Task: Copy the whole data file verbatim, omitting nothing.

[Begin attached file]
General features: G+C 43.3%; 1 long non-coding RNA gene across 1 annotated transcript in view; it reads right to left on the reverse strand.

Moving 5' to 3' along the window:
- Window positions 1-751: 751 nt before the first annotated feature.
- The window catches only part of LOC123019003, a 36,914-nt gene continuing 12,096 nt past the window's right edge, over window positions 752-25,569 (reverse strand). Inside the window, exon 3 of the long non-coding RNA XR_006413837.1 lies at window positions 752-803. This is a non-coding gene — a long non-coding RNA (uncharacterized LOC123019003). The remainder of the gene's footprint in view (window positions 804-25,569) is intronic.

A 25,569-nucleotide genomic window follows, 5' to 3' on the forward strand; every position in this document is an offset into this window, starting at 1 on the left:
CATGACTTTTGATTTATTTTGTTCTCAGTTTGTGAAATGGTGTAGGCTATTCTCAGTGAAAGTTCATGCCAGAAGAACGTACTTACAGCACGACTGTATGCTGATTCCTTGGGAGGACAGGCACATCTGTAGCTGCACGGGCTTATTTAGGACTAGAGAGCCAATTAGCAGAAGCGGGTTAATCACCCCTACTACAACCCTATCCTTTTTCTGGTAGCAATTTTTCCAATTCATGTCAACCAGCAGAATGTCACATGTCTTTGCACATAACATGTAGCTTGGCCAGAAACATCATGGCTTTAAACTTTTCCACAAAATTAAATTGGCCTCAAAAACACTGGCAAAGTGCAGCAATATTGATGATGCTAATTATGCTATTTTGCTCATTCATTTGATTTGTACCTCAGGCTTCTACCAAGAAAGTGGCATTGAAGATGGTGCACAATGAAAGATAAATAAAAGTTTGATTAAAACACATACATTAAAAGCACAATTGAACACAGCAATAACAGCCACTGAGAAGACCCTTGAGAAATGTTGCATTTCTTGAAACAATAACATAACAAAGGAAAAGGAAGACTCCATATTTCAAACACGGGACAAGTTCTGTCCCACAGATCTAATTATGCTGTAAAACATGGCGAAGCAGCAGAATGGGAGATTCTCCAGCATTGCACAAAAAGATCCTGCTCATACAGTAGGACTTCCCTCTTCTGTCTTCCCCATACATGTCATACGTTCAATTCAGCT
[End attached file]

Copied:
General features: G+C 43.3%; 1 long non-coding RNA gene across 1 annotated transcript in view; it reads right to left on the reverse strand.

Moving 5' to 3' along the window:
- Window positions 1-751: 751 nt before the first annotated feature.
- The window catches only part of LOC123019003, a 36,914-nt gene continuing 12,096 nt past the window's right edge, over window positions 752-25,569 (reverse strand). Inside the window, exon 3 of the long non-coding RNA XR_006413837.1 lies at window positions 752-803. This is a non-coding gene — a long non-coding RNA (uncharacterized LOC123019003). The remainder of the gene's footprint in view (window positions 804-25,569) is intronic.

A 25,569-nucleotide genomic window follows, 5' to 3' on the forward strand; every position in this document is an offset into this window, starting at 1 on the left:
CATGACTTTTGATTTATTTTGTTCTCAGTTTGTGAAATGGTGTAGGCTATTCTCAGTGAAAGTTCATGCCAGAAGAACGTACTTACAGCACGACTGTATGCTGATTCCTTGGGAGGACAGGCACATCTGTAGCTGCACGGGCTTATTTAGGACTAGAGAGCCAATTAGCAGAAGCGGGTTAATCACCCCTACTACAACCCTATCCTTTTTCTGGTAGCAATTTTTCCAATTCATGTCAACCAGCAGAATGTCACATGTCTTTGCACATAACATGTAGCTTGGCCAGAAACATCATGGCTTTAAACTTTTCCACAAAATTAAATTGGCCTCAAAAACACTGGCAAAGTGCAGCAATATTGATGATGCTAATTATGCTATTTTGCTCATTCATTTGATTTGTACCTCAGGCTTCTACCAAGAAAGTGGCATTGAAGATGGTGCACAATGAAAGATAAATAAAAGTTTGATTAAAACACATACATTAAAAGCACAATTGAACACAGCAATAACAGCCACTGAGAAGACCCTTGAGAAATGTTGCATTTCTTGAAACAATAACATAACAAAGGAAAAGGAAGACTCCATATTTCAAACACGGGACAAGTTCTGTCCCACAGATCTAATTATGCTGTAAAACATGGCGAAGCAGCAGAATGGGAGATTCTCCAGCATTGCACAAAAAGATCCTGCTCATACAGTAGGACTTCCCTCTTCTGTCTTCCCCATACATGTCATACGTTCAATTCAGCT